Many people have been miffed over the fact that they have received a low credit limit on a new card to the point where they decide to close the account. While this is an understandable response to the situation, you may be doing yourself more harm than you think by not working around the situation.
When you open a new credit account, that card’s age is factored into your overall credit score as part of your creditworthy criteria. Consequently, if you have one or several accounts that are opened and immediately closed, this affects the average age of all the cards on your account and could potentially lower your credit score. Of course, this is in addition to the hard inquiry that shows up just for applying, as well as any others that show as a result of you looking for another card.
The reason that you may have encountered this problem is because different creditors will assess you differently based on a variety of factors, including your current debts vs your overall available credit line, and your history of payments. Credit card companies with whom you have lots of positive history are more likely to extend you larger lines of credit based on the amount of time you’ve been a customer.
Unfortunately, there are no specific steps to rectifying the problem because cards with higher credit limits are harder to obtain, and those with poor credit may find that they simply cannot obtain very high balances by virtue of their credit score.
Many times, your best bet is to simply as the creditor to raise your limit. This works some of the time, but more often than not they want you to display a positive repayment history for a period of three to six months before such an increase will be considered. If this is the case, you’re better off using the card and paying off the balance in full each month on time to give yourself the best chance at receiving an increase when the time comes. If you meet the repayment criteria and haven’t incurred significantly more debt over the evaluation period, you will most likely be able to obtain the credit limit increase.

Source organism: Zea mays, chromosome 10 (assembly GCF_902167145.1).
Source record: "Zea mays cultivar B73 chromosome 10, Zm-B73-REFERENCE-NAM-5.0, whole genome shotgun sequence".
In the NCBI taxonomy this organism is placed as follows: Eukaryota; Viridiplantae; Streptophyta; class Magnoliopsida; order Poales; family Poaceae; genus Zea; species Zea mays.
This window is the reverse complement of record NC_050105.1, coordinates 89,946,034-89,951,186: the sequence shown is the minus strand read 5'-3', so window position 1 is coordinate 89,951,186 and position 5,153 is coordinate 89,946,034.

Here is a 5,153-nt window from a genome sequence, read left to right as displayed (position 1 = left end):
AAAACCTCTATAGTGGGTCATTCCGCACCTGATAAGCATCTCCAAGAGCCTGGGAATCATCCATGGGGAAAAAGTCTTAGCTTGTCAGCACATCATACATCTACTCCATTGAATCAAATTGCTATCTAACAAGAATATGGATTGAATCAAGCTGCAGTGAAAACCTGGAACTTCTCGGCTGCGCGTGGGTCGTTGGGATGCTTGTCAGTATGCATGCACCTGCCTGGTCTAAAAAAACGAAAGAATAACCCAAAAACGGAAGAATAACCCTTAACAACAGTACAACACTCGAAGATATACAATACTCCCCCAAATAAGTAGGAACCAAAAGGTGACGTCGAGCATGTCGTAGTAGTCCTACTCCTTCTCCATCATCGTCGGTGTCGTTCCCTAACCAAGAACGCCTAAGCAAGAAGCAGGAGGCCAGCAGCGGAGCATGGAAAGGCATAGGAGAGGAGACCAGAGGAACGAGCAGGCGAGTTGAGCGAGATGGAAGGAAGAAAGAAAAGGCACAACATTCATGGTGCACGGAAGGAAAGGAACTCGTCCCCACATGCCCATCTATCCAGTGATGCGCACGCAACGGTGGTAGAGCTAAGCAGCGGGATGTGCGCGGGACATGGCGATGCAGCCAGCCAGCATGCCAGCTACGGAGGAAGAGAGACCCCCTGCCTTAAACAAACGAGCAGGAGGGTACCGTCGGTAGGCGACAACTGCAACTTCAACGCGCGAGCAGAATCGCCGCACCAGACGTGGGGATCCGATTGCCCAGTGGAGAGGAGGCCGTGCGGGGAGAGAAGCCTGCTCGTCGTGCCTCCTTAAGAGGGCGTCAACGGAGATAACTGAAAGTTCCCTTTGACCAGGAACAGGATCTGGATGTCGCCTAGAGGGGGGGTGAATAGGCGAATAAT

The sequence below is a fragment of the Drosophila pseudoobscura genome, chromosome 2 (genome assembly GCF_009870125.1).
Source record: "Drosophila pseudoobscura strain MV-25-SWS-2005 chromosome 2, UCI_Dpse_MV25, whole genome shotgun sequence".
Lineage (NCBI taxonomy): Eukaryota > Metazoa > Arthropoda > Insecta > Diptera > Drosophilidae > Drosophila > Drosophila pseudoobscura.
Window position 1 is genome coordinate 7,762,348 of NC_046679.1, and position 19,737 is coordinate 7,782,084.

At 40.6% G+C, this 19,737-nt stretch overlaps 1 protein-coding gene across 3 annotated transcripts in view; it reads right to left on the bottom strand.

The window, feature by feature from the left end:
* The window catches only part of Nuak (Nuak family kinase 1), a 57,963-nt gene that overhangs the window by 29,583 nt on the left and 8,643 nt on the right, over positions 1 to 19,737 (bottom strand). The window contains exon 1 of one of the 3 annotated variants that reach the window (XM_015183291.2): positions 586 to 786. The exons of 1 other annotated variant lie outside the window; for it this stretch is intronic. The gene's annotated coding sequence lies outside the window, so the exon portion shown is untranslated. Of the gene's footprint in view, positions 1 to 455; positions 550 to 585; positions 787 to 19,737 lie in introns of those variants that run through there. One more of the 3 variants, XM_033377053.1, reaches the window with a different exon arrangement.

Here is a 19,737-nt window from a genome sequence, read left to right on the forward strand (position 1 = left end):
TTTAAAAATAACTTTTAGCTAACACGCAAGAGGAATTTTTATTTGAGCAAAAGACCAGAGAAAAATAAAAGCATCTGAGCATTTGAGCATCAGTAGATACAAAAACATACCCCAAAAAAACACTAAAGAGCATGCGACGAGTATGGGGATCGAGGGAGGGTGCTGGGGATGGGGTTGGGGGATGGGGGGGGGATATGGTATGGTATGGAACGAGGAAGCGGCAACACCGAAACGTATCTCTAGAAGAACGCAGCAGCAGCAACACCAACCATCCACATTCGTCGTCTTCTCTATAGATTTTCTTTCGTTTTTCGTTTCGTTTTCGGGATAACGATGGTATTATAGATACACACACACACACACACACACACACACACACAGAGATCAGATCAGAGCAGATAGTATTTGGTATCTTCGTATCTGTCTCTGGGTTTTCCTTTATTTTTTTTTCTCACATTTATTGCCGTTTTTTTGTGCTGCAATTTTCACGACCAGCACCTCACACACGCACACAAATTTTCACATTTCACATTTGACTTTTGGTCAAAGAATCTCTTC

As discussed above, the card has already been placed in your file by the time it’s in your hand, so you should resist the urge to close the account out of frustration. Instead, try to make the card work for you as a tool to building an even better credit report and score.
You should also consider what other alternatives may be available to you aside from borrowing in the first place. Is this credit limit increase for something that you really need? If so, have you explored all possible alternatives? You may find that there are more affordable options available. If your intent was to transfer an existing balance to the card, you can still do so up to the current credit limit, taking into account any fees associated with this transaction so you do not get into an overdraft fee or penalty APR.